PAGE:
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Acer AspireRevo AR3700-U3002 Slim and Compact Desktop
Acer AspireRevo AR3700-U3002 Desktop comes with these specs: Intel Atom Processor D525, Windows 7 Home Premium (64-bit), Intel NM10 Chipset, 2GB DDR3 Memory, Integrated NVIDIA ION Graphics, 250GB 5400RPM SATA Hard Drive, Multi-in-1 Digital Media Card Reader, High-Definition Audio Support, 6 - USB 2.0, VGA and HDMI Ports, Wireless Keyboard and Mouse, 1.45 lbs. | 4.08 kg (system unit only), 1 Year Parts and Labor Limited Warranty, AC Power Adapter, AC Power Cord, Registration/ Limited Warranty Card, Microsoft Office Starter 2010 McAfee Internet Security Suite Trial
1.8 GHz Intel Atom D525 dual-core processor
2 GB of installed DDR3 RAM
250 GB SATA hard drive (5400 RPM)
Integrated nVIDIA Ion Graphics
Windows 7 Home Premium
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Average Customer Review:
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241 of 244 found the following review helpful:
What a bargain!Oct 06, 2010
By Man in the Middle
This is just a quick note to fill in a couple of details not in the listed specs, now that I've actually received and set up 2 of these.
The version of ION graphics is listed on the box as "GT218-ION" They work perfectly, so far as I can tell for You Tube HD (and Hulu) videos. (I did first upgrade Flash to version 10.1.)
The "wireless" mouse and keyboard work via a nano-size dongle installed in a USB port, and are fine up to a distance of about 5 feet. They are seen by Windows as 2.4GHz, but are not listed as Bluetooth.
Both the VGA video to a 20" 1600 x 1200 pixel LCD PC monitor and the HDMI video to a 46" 1080p (1920 x 1024 pixel) LED TV work fine. (I did reduce the resolution slightly on the TV due to the TV's overscanning otherwise hiding the edge of the PC display screen. I'm sure the overscan can also be adjusted in the TV settings to resolve this without reducing resolution, but didn't find the place to do so quickly enough.)
Speed is listed as 3.5 on the Windows Experience, compared to 2.1 on our Asus Eee PC 1000 running the 32 bit version of Windows 7 Home Premium. (These new PCs run the 64 bit version.)
These are marvelously quiet. The only time the fan is ever audible is for a moment during the initial power-on sequence.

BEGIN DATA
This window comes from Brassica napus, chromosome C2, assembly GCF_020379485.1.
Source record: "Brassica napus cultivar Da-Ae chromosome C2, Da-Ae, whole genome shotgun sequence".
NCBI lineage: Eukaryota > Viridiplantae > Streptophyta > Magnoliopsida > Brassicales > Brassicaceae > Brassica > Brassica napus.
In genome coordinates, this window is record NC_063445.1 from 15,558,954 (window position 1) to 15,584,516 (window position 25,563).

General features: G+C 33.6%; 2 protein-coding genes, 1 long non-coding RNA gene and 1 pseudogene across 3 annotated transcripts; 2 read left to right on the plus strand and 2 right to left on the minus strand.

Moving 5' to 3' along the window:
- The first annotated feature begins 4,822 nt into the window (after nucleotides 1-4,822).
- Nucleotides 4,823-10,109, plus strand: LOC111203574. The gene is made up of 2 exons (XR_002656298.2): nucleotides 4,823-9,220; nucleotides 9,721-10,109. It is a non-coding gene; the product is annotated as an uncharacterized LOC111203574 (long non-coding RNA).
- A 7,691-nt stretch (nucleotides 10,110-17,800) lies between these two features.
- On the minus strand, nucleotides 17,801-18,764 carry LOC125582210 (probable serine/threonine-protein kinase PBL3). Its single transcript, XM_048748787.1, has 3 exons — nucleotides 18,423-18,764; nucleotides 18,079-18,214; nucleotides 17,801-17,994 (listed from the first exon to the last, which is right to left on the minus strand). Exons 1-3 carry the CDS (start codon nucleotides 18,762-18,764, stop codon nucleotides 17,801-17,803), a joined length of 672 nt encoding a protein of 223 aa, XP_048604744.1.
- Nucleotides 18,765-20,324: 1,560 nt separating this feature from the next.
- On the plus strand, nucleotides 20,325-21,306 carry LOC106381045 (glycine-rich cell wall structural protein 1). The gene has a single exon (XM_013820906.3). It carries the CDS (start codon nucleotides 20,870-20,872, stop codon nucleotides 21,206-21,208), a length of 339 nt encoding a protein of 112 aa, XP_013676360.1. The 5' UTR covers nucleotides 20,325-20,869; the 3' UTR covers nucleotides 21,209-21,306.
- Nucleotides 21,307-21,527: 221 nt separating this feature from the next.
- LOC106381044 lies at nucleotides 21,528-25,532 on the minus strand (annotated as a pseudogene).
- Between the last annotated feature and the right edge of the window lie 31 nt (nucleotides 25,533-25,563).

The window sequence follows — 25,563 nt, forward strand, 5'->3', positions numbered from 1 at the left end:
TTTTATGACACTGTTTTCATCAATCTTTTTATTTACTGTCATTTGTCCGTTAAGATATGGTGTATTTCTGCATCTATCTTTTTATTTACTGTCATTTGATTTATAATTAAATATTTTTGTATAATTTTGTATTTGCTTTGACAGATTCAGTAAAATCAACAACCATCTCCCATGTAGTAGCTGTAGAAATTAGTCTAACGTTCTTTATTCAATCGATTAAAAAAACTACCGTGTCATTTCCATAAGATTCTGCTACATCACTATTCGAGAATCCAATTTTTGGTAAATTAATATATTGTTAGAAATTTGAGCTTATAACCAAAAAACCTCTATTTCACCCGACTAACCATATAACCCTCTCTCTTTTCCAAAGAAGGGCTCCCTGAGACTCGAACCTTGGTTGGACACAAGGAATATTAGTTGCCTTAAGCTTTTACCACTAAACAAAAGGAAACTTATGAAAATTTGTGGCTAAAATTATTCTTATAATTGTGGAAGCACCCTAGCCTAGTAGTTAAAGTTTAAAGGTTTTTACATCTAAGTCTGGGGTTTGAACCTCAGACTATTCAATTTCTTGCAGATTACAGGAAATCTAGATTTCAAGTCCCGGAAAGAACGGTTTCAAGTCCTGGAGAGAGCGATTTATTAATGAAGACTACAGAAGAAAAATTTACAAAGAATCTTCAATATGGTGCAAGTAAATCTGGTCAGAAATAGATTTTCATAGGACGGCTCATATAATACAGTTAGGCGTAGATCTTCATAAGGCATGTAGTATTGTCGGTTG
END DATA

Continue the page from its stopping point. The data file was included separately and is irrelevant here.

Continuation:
I had no trouble installing our Samsung USB DVD player. Just plugged it in and it was immediately recognized. Likewise, pointing to my HP 2605 networked color laser printer - found and configured automatically. (One suggestion: when the printer installer offers to update its list of printer drivers, let it.)
It wasn't initially clear how I would reinstall everything if the hard drive ever fails. The PC didn't come with any media to be used for that. (I later discovered the included program eRecovery creates an image of the factory setup on 3 DVDs, with a fourth DVD for drivers, and easily made a set on DVD+RW disks, using the above-mentioned external DVD driveSamsung USB 2.0 8x DVD Writer External Optical Drive for Mac and PC SE-S084C/RSBN (Gloss Black).)
Another day in and I've removed some of the unneeded pre-installed programs, disabled unwanted startup programs with msconfig, installed Microsoft Security Essentials, Firefox (along with add-ins Firefox Sync, NoScript, Flashblock, and BetterPrivacy), and Microsoft Office 2007 (2010 comes pre-installed, but would have cost me extra.) Windows Update has found and installed dozens of security upgrades.
Day 3: Telecommuted using this PC today. The VPN link was fine, as was management of a remote database application and a GoToMeeting that included both audio and video. Nothing I did today spiked CPU utilization about 40%! I also checked electricity used, and found it usually under 25 watts, barely more than the 20 watts used by our Asus Eee PC 1000 netbook, despite this Acer having more cores (2 rather than 1), faster clock speed (1.8GHz in place of 1.6GHz), and a 216GB hard drive (rather than 40GB of SSD.) Both 802.11b WiFi and Gigabit Ethernet Internet links work fine.
I'll keep adding more as I finish configuring these, but wanted to post now in case anyone else has been wondering whether these actually exist and are any good. The answer is yes!
Update: Two weeks in, this has still been a perfect choice for both of us. Everything is now configured just the way we like, and a full system backup made, just in case. (I used our USB external DVD+RW drive, but any external USB drive with enough space would do.)
For anyone wondering whether the standard 2GB of RAM is enough, neither of ours has yet used even half of that yet, even though one of our PCs typically has a dozen windows open in different applications simultaneously.